Staff Publications

Staff Publications

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    'Staff publications' is the digital repository of Wageningen University & Research

    'Staff publications' contains references to publications authored by Wageningen University staff from 1976 onward.

    Publications authored by the staff of the Research Institutes are available from 1995 onwards.

    Full text documents are added when available. The database is updated daily and currently holds about 240,000 items, of which 72,000 in open access.

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Record number 541957
Title How are macronutrient intake, BMI, ethnicity, age, and gender related to the composition of unstimulated saliva? A case study
Author(s) Mosca, Ana Carolina; Stieger, Markus; Neyraud, Eric; Brignot, Hélène; Wiel, Anne van de; Chen, Jianshe
Source Journal of Texture Studies (2018). - ISSN 0022-4901 - 9 p.
Department(s) Food Quality and Design
Chair Sensory Science and Eating Behaviour
Chair Nutrition and Health over the Lifecourse
Publication type Refereed Article in a scientific journal
Publication year 2018
Keyword(s) amylase - food oral processing - lipase - nutrient intake - saliva - salivary proteins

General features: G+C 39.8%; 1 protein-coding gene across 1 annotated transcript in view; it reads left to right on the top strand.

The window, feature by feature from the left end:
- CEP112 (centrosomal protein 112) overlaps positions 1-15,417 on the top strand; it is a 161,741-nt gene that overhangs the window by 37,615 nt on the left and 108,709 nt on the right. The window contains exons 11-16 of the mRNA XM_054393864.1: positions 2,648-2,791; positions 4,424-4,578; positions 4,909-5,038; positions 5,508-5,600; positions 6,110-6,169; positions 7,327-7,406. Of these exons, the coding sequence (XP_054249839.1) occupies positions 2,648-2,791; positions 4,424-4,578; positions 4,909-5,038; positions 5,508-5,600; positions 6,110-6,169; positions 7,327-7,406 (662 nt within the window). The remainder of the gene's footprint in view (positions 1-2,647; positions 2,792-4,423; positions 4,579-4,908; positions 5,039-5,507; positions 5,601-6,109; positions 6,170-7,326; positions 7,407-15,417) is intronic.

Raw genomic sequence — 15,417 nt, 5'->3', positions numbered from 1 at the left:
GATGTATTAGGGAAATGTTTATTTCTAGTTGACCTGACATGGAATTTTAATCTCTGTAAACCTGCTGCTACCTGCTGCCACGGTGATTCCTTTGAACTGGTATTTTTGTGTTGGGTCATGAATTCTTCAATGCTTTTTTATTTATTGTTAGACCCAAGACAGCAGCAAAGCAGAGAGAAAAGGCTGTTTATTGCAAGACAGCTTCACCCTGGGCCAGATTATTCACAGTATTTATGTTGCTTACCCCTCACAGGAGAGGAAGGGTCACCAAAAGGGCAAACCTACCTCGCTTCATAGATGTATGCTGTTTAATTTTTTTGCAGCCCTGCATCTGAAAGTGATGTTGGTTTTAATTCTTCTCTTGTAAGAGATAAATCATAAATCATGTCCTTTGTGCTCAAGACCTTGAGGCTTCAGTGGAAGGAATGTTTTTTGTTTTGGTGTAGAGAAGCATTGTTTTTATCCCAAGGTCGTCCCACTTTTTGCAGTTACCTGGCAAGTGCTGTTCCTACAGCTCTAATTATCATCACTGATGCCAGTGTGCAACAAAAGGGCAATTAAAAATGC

This study investigated how macronutrient intake, BMI, ethnicity, age, and gender are related to the composition of unstimulated saliva. First, two groups of Caucasian, Dutch subjects varying in daily intake of carbohydrate, fat, and protein were selected. The daily intake of macronutrients differed by two- to threefold between the low (n = 14) and high (n = 16) macronutrient intake groups. The same subjects were divided into two groups based on BMI: normal weight (n = 14, 22.5 ± 2.0 kg/m2) and overweight (n = 16, 28.1 ± 3.4 kg/m2). Second, one group of Caucasian, Dutch (n = 15) and one group of Asian, Chinese (n = 15) subjects were selected. Unstimulated saliva was collected from all groups. Protein concentration, amylolytic activity, lipolytic activity, and saliva flow rate were determined. None of the salivary parameters varied according to macronutrient intake and BMI. An effect of ethnicity on protein concentration was observed (p <.01; η2 = 0.142), with Asians having a 45% higher protein concentration in unstimulated saliva than Caucasians. Age had a significant effect on all salivary parameters. Protein concentration (p <.01; η2 = 0.256), amylolytic activity (p <.01; η2 = 0.234), and lipolytic activity (p <.05; η2 = 0.207) increased with age, while saliva flow rate decreased (p <.01; η2 = 0.262). Gender had a significant effect on saliva flow rate (p <.01; η2 = 0.130), with male subjects having a 32% higher flow rate than females. Age was the factor that had the greatest impact on the characteristics of unstimulated saliva. As the modulation of saliva composition according to diet has been reported previously, the extent to which macronutrient intake can affect saliva composition needs to be further investigated. Practical applications: Saliva plays an important role in food oral processing. From the breakdown of food structures to the binding of flavor compounds and the formation of a swallowable bolus, saliva is essential for the perception and appreciation of foods. Identifying the factors that affect saliva composition is, therefore, necessary to understand the differences in eating behavior, food perception, and preference across different consumer groups. This article aims to highlight the importance of considering saliva variability when designing food products that meet the needs of specific consumer groups.

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